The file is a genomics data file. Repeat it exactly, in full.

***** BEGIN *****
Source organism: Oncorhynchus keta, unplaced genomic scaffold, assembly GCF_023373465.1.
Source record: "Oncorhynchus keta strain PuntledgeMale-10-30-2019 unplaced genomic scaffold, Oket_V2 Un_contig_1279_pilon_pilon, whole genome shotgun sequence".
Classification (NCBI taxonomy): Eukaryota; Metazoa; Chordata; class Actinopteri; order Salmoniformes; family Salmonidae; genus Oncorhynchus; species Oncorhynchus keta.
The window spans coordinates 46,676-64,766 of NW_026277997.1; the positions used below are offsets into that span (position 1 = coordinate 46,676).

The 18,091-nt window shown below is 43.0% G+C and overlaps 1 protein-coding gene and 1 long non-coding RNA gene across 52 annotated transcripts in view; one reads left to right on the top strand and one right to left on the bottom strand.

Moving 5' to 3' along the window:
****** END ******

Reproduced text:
Source organism: Oncorhynchus keta, unplaced genomic scaffold, assembly GCF_023373465.1.
Source record: "Oncorhynchus keta strain PuntledgeMale-10-30-2019 unplaced genomic scaffold, Oket_V2 Un_contig_1279_pilon_pilon, whole genome shotgun sequence".
Classification (NCBI taxonomy): Eukaryota; Metazoa; Chordata; class Actinopteri; order Salmoniformes; family Salmonidae; genus Oncorhynchus; species Oncorhynchus keta.
The window spans coordinates 46,676-64,766 of NW_026277997.1; the positions used below are offsets into that span (position 1 = coordinate 46,676).

The 18,091-nt window shown below is 43.0% G+C and overlaps 1 protein-coding gene and 1 long non-coding RNA gene across 52 annotated transcripts in view; one reads left to right on the top strand and one right to left on the bottom strand.

Moving 5' to 3' along the window: